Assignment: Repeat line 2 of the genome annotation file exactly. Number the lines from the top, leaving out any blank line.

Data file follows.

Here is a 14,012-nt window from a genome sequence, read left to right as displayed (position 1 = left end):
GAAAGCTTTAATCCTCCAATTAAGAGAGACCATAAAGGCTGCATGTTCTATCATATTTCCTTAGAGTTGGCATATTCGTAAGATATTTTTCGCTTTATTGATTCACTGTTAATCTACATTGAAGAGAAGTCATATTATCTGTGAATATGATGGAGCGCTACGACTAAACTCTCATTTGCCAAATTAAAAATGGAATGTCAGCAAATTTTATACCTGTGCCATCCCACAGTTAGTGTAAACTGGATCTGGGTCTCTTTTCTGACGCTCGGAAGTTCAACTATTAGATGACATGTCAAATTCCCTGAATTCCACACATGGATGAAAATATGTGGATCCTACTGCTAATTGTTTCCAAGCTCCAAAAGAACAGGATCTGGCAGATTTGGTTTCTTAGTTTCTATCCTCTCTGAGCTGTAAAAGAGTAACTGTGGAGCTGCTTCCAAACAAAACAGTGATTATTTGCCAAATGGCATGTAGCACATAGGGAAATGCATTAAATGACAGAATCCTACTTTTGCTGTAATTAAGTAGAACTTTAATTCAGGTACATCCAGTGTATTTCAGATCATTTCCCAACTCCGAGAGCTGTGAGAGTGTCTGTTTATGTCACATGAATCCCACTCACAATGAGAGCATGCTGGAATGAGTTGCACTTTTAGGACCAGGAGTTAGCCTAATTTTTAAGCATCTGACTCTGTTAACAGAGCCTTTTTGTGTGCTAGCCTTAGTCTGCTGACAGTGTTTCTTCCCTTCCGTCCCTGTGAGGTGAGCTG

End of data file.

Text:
GAAAGCTTTAATCCTCCAATTAAGAGAGACCATAAAGGCTGCATGTTCTATCATATTTCCTTAGAGTTGGCATATTCGTAAGATATTTTTCGCTTTATTGATTCACTGTTAATCTACATTGAAGAGAAGTCATATTATCTGTGAATATGATGGAGCGCTACGACTAAACTCTCATTTGCCAAATTAAAAATGGAATGTCAGCAAATTTTATACCTGTGCCATCCCACAGTTAGTGTAAACTGGATCTGGGTCTCTTTTCTGACGCTCGGAAGTTCAACTATTAGATGACATGTCAAATTCCCTGAATTCCACACATGGATGAAAATATGTGGATCCTACTGCTAATTGTTTCCAAGCTCCAAAAGAACAGGATCTGGCAGATTTGGTTTCTTAGTTTCTATCCTCTCTGAGCTGTAAAAGAGTAACTGTGGAGCTGCTTCCAAACAAAACAGTGATTATTTGCCAAATGGCATGTAGCACATAGGGAAATGCATTAAATGACAGAATCCTACTTTTGCTGTAATTAAGTAGAACTTTAATTCAGGTACATCCAGTGTATTTCAGATCATTTCCCAACTCCGAGAGCTGTGAGAGTGTCTGTTTATGTCACATGAATCCCACTCACAATGAGAGCATGCTGGAATGAGTTGCACTTTTAGGACCAGGAGTTAGCCTAATTTTTAAGCATCTGACTCTGTTAACAGAGCCTTTTTGTGTGCTAGCCTTAGTCTGCTGACAGTGTTTCTTCCCTTCCGTCCCTGTGAGGTGAGCTG